By: Eric Levitz, Source: New York Magazine, Originally Published: 3.30.17
In 2015, scientists at the Environmental Protection Agency advised the Obama administration to ban one of the nation’s most popular pesticides, chlorpyrifos, after concluding that the chemical impaired fetal brain and nervous-system development. Specifically, the children of farm workers exposed to heavy doses of the product appeared to suffer aberrantly high rates of learning, memory, and behavioral problems. The chemical had already been banned for indoor use, in 2001, due to similar concerns.
But Dow Chemical, which makes chlorpyrifos, wasn’t convinced. Nor were many farm groups that rely on the pesticide. And they began lobbying the Obama administration to reject the environmentalists’ supposed alarmism.
Last July, an EPA scientific-review panel scrutinized the agency’s research on chlorpyrifos, and identified some causes for skepticism about the conclusiveness of its findings. This led to revisions in the researchers’ report. Still, as of late last year, EPA staff maintained that the chemical should be prohibited.
But the agency’s new leader, Scott Pruitt, who built his national profile by suing the EPA on behalf of industrial interests, decided to err on the side of birth defects Wednesday night.
“We need to provide regulatory certainty to the thousands of American farms that rely on chlorpyrifos, while still protecting human health and the environment,” Pruitt said in a written statement. “By reversing the previous administration’s steps to ban one of the most widely used pesticides in the world, we are returning to using sound science in decision-making — rather than predetermined results.”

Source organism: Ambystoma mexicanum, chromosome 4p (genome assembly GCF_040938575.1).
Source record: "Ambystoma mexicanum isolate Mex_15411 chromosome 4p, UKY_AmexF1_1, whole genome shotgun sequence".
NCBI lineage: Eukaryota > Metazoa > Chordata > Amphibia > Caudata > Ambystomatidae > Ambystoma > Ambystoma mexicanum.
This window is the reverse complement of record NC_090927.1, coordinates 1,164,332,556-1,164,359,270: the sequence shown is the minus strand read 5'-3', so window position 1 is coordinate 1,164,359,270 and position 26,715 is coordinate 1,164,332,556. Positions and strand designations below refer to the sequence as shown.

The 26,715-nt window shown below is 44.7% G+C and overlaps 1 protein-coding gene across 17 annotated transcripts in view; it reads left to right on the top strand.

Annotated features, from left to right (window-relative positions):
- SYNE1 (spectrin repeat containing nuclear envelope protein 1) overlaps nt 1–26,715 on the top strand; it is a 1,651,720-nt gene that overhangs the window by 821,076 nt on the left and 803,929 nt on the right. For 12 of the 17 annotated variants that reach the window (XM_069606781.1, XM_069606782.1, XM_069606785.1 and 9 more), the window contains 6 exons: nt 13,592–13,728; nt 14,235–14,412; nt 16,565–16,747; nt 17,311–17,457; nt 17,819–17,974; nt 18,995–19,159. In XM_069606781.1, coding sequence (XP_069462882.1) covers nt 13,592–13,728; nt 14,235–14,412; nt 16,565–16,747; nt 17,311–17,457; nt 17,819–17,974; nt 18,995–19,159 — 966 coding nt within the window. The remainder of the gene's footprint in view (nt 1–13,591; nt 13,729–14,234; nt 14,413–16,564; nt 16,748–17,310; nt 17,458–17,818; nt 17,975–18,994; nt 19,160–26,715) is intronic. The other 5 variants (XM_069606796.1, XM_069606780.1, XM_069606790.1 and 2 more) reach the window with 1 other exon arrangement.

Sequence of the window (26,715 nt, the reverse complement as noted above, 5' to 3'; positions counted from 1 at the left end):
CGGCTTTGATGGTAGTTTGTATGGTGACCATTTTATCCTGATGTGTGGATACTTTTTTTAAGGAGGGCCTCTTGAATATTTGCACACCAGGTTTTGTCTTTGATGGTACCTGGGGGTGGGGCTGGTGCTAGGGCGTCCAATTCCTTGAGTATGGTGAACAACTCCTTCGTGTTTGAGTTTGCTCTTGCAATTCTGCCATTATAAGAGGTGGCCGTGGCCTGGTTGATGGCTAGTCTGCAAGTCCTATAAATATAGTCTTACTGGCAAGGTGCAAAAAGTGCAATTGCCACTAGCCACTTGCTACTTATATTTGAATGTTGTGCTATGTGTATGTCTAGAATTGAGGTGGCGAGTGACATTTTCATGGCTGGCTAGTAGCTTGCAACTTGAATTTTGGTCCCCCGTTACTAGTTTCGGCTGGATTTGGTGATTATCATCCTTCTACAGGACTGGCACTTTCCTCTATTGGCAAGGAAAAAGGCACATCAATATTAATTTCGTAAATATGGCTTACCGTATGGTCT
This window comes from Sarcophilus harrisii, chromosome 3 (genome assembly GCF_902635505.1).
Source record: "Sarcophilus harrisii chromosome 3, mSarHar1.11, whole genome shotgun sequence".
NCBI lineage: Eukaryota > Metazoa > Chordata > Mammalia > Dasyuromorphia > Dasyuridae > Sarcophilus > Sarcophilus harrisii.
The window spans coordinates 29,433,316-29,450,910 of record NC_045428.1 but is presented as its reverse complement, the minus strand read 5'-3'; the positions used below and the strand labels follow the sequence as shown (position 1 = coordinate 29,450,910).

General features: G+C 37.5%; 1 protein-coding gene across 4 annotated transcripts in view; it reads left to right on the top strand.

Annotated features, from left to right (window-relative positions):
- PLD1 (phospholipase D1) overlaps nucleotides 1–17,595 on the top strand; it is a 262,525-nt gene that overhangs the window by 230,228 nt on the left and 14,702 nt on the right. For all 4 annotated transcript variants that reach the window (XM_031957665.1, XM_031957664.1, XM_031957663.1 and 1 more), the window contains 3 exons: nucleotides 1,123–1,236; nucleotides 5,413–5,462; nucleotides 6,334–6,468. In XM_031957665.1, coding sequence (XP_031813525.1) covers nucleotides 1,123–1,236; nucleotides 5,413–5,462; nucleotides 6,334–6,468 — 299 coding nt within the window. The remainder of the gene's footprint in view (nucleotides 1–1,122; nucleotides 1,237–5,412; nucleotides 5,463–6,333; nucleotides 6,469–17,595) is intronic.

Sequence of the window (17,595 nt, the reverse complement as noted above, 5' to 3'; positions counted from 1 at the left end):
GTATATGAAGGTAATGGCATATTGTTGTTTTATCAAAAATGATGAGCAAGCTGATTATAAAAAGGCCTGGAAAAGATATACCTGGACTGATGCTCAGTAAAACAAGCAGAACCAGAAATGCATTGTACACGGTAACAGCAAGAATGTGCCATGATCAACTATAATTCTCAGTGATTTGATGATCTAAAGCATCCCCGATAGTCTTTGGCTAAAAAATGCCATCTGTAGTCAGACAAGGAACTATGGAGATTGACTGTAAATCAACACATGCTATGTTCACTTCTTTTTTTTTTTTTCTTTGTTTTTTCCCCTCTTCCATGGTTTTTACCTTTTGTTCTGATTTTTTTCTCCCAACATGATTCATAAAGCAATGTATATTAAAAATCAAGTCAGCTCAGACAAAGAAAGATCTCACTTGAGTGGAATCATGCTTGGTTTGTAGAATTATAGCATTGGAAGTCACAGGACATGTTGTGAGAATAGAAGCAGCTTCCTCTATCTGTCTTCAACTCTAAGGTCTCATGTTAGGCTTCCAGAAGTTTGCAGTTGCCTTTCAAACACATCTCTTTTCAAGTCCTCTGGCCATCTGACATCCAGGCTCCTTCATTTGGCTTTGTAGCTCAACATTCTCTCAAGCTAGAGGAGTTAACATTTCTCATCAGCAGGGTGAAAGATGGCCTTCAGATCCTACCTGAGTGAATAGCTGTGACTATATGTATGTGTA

In rejecting the ban, Pruitt took “final agency action” on the question of chlorpyrifos’s safety, a move that suggests the EPA will not revisit the matter until 2022.
It’s worth noting that the Obama administration seems to have dragged its feet on this ban, and that there were some quibbles with the initial, underlying research within the EPA. But it is rather difficult to give Pruitt the benefit of the doubt, given the Trump administration’s broader contempt for scientific inquiry.
The day before Pruitt’s announcement, Trump issued a series of executive orders reversing Barack Obama’s Clean Power Plan, and other climate-change policies. He did this without soliciting any advice or guidance from scientists and engineers inside the White House, according to the New York Times. That same day, according to Politico, staffers at the Department of Energy’s climate office were told not to use the words “climate change” or “Paris Agreement” in any written memos — or else the DOE’s new chief, Rick Perry, would have a “visceral reaction.”
Meanwhile, Trump has failed to appoint anyone to the White House’s top advisory positions on technology or science. The administration’s Office of Science and Technology Policy is becoming a ghost town.